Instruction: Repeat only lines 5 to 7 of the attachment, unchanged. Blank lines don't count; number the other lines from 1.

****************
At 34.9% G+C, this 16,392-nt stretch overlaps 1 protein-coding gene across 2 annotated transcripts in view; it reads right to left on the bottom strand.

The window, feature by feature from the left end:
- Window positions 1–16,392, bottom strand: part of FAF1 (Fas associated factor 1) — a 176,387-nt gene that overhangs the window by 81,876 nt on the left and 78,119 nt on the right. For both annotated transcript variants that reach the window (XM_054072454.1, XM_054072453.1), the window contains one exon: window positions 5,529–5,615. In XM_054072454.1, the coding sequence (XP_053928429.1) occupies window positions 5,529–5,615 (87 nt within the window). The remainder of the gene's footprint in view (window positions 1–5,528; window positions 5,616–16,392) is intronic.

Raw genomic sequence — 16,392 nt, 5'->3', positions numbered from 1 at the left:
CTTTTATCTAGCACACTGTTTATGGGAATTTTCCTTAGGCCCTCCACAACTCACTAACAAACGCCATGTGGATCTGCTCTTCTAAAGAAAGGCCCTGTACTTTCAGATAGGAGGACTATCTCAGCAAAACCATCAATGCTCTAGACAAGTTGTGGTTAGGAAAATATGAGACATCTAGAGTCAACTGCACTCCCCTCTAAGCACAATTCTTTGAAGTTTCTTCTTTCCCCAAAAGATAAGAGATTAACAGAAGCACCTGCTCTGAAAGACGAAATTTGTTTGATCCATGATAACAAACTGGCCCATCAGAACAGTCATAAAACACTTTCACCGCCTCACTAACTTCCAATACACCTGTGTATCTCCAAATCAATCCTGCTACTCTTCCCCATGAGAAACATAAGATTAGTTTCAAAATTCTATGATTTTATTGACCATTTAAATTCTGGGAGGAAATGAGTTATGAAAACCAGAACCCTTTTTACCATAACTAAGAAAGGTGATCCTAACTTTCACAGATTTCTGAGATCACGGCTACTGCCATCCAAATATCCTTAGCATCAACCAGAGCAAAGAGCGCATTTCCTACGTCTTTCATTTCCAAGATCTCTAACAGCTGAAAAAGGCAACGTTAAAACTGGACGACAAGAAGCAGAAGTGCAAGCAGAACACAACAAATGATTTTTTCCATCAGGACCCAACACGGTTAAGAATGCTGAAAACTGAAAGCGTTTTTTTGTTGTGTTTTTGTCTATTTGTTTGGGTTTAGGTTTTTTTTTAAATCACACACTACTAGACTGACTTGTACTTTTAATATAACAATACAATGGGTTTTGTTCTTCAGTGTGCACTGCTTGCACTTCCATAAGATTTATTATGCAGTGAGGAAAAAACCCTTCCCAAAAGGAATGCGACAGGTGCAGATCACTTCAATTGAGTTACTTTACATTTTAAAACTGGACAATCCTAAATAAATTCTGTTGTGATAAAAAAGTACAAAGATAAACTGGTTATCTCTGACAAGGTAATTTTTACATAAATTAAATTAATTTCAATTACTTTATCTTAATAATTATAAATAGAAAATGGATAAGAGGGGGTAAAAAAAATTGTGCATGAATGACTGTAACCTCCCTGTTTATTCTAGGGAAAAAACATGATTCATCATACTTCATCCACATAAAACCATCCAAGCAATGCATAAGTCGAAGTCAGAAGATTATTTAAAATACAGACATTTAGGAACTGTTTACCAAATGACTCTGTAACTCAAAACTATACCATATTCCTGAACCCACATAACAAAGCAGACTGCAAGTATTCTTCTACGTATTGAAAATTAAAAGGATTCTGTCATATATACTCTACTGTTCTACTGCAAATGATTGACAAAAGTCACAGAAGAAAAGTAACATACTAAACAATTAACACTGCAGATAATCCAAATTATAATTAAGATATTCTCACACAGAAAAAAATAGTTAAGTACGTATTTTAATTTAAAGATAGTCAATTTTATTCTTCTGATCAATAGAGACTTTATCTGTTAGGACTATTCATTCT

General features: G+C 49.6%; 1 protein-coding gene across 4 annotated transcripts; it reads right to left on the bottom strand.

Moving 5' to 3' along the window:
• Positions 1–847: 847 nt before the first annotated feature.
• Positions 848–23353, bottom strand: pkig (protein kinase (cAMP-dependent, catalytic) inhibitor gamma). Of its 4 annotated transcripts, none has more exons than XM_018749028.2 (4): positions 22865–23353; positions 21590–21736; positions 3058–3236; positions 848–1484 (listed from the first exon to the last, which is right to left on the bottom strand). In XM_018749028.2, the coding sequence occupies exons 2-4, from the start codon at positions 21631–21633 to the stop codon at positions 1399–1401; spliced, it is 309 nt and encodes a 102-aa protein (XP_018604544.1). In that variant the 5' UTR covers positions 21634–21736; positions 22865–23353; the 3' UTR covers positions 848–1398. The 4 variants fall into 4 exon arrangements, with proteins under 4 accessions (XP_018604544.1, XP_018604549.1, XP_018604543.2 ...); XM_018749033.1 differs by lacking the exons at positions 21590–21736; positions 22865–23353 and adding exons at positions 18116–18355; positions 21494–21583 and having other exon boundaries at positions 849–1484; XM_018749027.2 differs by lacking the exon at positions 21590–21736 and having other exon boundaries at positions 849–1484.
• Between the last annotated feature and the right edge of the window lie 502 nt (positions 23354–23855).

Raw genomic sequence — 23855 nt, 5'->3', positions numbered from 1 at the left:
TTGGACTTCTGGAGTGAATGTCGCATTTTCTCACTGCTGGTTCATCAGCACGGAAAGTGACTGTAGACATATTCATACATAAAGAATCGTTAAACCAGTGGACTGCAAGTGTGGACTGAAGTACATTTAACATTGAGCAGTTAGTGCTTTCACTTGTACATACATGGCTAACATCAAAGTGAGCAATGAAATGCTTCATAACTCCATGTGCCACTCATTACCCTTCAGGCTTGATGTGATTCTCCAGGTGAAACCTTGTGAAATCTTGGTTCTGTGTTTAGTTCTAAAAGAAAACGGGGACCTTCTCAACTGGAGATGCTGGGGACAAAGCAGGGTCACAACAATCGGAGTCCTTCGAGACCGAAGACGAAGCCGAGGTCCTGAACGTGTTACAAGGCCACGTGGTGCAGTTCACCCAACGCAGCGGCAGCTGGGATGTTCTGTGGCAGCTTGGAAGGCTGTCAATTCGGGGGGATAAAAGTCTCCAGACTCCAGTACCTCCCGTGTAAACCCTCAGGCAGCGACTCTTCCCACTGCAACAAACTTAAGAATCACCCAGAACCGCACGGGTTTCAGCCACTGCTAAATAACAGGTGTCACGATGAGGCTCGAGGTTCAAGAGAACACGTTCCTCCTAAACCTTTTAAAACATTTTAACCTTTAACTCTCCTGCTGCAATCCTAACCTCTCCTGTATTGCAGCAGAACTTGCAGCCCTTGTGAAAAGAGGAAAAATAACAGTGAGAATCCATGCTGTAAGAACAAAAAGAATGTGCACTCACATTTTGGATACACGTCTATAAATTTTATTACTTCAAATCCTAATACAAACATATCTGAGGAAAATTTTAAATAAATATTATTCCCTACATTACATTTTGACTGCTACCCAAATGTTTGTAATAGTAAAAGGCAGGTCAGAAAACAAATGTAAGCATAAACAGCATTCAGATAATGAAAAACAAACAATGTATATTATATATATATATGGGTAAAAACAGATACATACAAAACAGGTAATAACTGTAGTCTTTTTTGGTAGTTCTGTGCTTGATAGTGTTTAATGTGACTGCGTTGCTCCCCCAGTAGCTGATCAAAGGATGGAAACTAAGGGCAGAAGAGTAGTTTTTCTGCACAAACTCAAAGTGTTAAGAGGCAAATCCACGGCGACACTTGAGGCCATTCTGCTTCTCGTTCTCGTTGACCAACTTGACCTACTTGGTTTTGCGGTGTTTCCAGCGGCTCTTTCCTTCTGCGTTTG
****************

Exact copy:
CTTTTATCTAGCACACTGTTTATGGGAATTTTCCTTAGGCCCTCCACAACTCACTAACAAACGCCATGTGGATCTGCTCTTCTAAAGAAAGGCCCTGTACTTTCAGATAGGAGGACTATCTCAGCAAAACCATCAATGCTCTAGACAAGTTGTGGTTAGGAAAATATGAGACATCTAGAGTCAACTGCACTCCCCTCTAAGCACAATTCTTTGAAGTTTCTTCTTTCCCCAAAAGATAAGAGATTAACAGAAGCACCTGCTCTGAAAGACGAAATTTGTTTGATCCATGATAACAAACTGGCCCATCAGAACAGTCATAAAACACTTTCACCGCCTCACTAACTTCCAATACACCTGTGTATCTCCAAATCAATCCTGCTACTCTTCCCCATGAGAAACATAAGATTAGTTTCAAAATTCTATGATTTTATTGACCATTTAAATTCTGGGAGGAAATGAGTTATGAAAACCAGAACCCTTTTTACCATAACTAAGAAAGGTGATCCTAACTTTCACAGATTTCTGAGATCACGGCTACTGCCATCCAAATATCCTTAGCATCAACCAGAGCAAAGAGCGCATTTCCTACGTCTTTCATTTCCAAGATCTCTAACAGCTGAAAAAGGCAACGTTAAAACTGGACGACAAGAAGCAGAAGTGCAAGCAGAACACAACAAATGATTTTTTCCATCAGGACCCAACACGGTTAAGAATGCTGAAAACTGAAAGCGTTTTTTTGTTGTGTTTTTGTCTATTTGTTTGGGTTTAGGTTTTTTTTTAAATCACACACTACTAGACTGACTTGTACTTTTAATATAACAATACAATGGGTTTTGTTCTTCAGTGTGCACTGCTTGCACTTCCATAAGATTTATTATGCAGTGAGGAAAAAACCCTTCCCAAAAGGAATGCGACAGGTGCAGATCACTTCAATTGAGTTACTTTACATTTTAAAACTGGACAATCCTAAATAAATTCTGTTGTGATAAAAAAGTACAAAGATAAACTGGTTATCTCTGACAAGGTAATTTTTACATAAATTAAATTAATTTCAATTACTTTATCTTAATAATTATAAATAGAAAATGGATAAGAGGGGGTAAAAAAAATTGTGCATGAATGACTGTAACCTCCCTGTTTATTCTAGGGAAAAAACATGATTCATCATACTTCATCCACATAAAACCATCCAAGCAATGCATAAGTCGAAGTCAGAAGATTATTTAAAATACAGACATTTAGGAACTGTTTACCAAATGACTCTGTAACTCAAAACTATACCATATTCCTGAACCCACATAACAAAGCAGACTGCAAGTATTCTTCTACGTATTGAAAATTAAAAGGATTCTGTCATATATACTCTACTGTTCTACTGCAAATGATTGACAAAAGTCACAGAAGAAAAGTAACATACTAAACAATTAACACTGCAGATAATCCAAATTATAATTAAGATATTCTCACACAGAAAAAAATAGTTAAGTACGTATTTTAATTTAAAGATAGTCAATTTTATTCTTCTGATCAATAGAGACTTTATCTGTTAGGACTATTCATTCT

General features: G+C 49.6%; 1 protein-coding gene across 4 annotated transcripts; it reads right to left on the bottom strand.

Moving 5' to 3' along the window: